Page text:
Note: It’s Not Popular but it Sure is Right: The (In)admissibility of Statements Made Pursuant to Sexual Offender Treatment Programs

Sex offenders are not a sympathetic bunch.  Throughout American history, society has imposed on sexual offenders a variety of punishments, from incarceration[1] to castration.[2]  In recent years, in response to public pressure following several heinous and highly publicized sexual crimes against children, the punishments imposed upon sexual offenders have increased.[3]  Many jurisdictions have enacted laws allowing for the indefinite civil confinement of sexual offenders, while others offer surgical castration or require offenders to submit to polygraph[4] or penile plethysmograph tests.[5]  Furthermore, both the federal government and many states offer or mandate sexual offender treatment programs which may employ some of the above-mentioned methods of punishment, often with the ultimate goal of rehabilitating the offender.

In deciding the appropriate and just punishment for sexual offenders, society and its elected representatives have struggled to reconcile the tension between the very real threat sexual offenders pose to America and its children, and upholding the basic rights afforded all criminal defendants under the Constitution.  While recent conversations surrounding the rights of individuals convicted of sexual offenses have focused on civil confinement,[6] this is not the only punishment practice that implicates the constitutional rights of sexual offenders.  The rights of such offenders are also affected by what are commonly known as “sex offender treatment programs” (SOTPs).  These programs, administered by the government, are voluntary at the federal level, and may be voluntary or mandatory at the state level.  The majority of SOTPs employ a cognitive behavior therapy model and commonly require participants to admit to all past sexual offenses—charged or uncharged, convicted or not convicted—in order to successfully complete the program.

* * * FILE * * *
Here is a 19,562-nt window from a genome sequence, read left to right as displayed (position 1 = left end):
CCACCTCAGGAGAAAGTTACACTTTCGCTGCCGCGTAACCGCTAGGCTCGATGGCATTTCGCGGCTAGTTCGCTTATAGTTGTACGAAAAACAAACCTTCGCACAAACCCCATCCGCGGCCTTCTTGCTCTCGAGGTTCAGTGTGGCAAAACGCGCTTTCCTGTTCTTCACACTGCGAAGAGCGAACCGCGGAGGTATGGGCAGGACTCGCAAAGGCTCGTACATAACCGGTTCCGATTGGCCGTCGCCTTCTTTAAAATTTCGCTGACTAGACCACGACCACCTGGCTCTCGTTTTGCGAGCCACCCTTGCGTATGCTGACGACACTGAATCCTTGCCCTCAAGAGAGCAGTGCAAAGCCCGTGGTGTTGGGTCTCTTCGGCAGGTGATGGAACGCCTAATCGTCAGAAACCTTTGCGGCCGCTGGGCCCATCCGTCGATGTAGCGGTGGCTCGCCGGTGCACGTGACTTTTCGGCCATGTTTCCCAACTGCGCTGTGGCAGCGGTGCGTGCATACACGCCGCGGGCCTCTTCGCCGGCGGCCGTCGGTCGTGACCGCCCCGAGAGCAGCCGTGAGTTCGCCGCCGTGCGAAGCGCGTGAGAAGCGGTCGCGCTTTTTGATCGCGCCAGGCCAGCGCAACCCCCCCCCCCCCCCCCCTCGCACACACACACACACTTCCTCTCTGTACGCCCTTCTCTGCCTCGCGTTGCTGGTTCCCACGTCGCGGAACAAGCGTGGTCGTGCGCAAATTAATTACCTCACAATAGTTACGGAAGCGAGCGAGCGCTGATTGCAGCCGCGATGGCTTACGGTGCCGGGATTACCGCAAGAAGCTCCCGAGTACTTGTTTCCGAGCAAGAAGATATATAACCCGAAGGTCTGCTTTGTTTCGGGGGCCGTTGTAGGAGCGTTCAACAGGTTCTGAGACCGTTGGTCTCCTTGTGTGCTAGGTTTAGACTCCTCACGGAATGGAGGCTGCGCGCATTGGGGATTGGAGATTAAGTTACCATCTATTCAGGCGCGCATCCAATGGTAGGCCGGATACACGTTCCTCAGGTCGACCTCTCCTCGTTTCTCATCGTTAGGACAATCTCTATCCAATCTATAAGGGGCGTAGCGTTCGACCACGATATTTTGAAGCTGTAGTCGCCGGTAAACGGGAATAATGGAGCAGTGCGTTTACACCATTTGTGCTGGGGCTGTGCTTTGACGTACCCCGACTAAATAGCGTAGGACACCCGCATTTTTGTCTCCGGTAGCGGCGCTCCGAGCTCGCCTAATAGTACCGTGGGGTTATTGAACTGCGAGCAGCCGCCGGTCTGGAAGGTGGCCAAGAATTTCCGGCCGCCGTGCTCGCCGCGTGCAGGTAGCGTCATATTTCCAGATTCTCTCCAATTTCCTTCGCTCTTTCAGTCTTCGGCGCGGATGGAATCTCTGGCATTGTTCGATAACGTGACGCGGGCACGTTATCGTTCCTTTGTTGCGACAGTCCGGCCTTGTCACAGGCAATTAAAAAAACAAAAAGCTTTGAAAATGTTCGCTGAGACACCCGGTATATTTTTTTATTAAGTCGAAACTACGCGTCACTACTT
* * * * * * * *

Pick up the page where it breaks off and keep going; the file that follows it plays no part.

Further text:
To this end, the programs are laudable.  Based on scientific research showing the efficacy of cognitive-based therapy where the patient takes responsibility for his own wrongdoing, the required admissions to past sexual offenses seem a logical, and indeed necessary, component of rehabilitation.  However, the programs are also problematic, implicating participants’ constitutional rights because statements made during the course of SOTPs can be used as propensity or character evidence in a pending prosecution for a sexual offense, or as the basis for new charges in a subsequent prosecution.